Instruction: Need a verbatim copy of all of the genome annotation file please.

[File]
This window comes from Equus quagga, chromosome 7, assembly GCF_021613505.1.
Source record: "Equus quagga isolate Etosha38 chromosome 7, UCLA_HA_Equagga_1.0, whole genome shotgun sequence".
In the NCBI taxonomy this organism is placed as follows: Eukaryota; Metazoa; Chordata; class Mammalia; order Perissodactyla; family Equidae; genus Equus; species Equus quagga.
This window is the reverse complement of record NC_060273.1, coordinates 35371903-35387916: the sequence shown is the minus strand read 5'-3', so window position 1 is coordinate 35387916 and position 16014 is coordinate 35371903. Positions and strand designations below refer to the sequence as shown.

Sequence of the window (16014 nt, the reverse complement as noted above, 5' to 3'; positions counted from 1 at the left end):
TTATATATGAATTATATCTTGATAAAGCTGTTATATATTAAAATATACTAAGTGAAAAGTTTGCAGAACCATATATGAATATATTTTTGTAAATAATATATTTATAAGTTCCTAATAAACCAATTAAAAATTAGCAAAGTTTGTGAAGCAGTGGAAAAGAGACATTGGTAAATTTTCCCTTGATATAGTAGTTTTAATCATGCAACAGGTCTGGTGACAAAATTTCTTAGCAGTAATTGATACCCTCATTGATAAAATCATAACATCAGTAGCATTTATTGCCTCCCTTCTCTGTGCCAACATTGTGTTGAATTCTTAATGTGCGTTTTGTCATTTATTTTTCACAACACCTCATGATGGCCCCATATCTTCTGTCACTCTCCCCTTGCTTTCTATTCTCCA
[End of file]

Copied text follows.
This window comes from Equus quagga, chromosome 7, assembly GCF_021613505.1.
Source record: "Equus quagga isolate Etosha38 chromosome 7, UCLA_HA_Equagga_1.0, whole genome shotgun sequence".
In the NCBI taxonomy this organism is placed as follows: Eukaryota; Metazoa; Chordata; class Mammalia; order Perissodactyla; family Equidae; genus Equus; species Equus quagga.
This window is the reverse complement of record NC_060273.1, coordinates 35371903-35387916: the sequence shown is the minus strand read 5'-3', so window position 1 is coordinate 35387916 and position 16014 is coordinate 35371903. Positions and strand designations below refer to the sequence as shown.

Sequence of the window (16014 nt, the reverse complement as noted above, 5' to 3'; positions counted from 1 at the left end):
TTATATATGAATTATATCTTGATAAAGCTGTTATATATTAAAATATACTAAGTGAAAAGTTTGCAGAACCATATATGAATATATTTTTGTAAATAATATATTTATAAGTTCCTAATAAACCAATTAAAAATTAGCAAAGTTTGTGAAGCAGTGGAAAAGAGACATTGGTAAATTTTCCCTTGATATAGTAGTTTTAATCATGCAACAGGTCTGGTGACAAAATTTCTTAGCAGTAATTGATACCCTCATTGATAAAATCATAACATCAGTAGCATTTATTGCCTCCCTTCTCTGTGCCAACATTGTGTTGAATTCTTAATGTGCGTTTTGTCATTTATTTTTCACAACACCTCATGATGGCCCCATATCTTCTGTCACTCTCCCCTTGCTTTCTATTCTCCA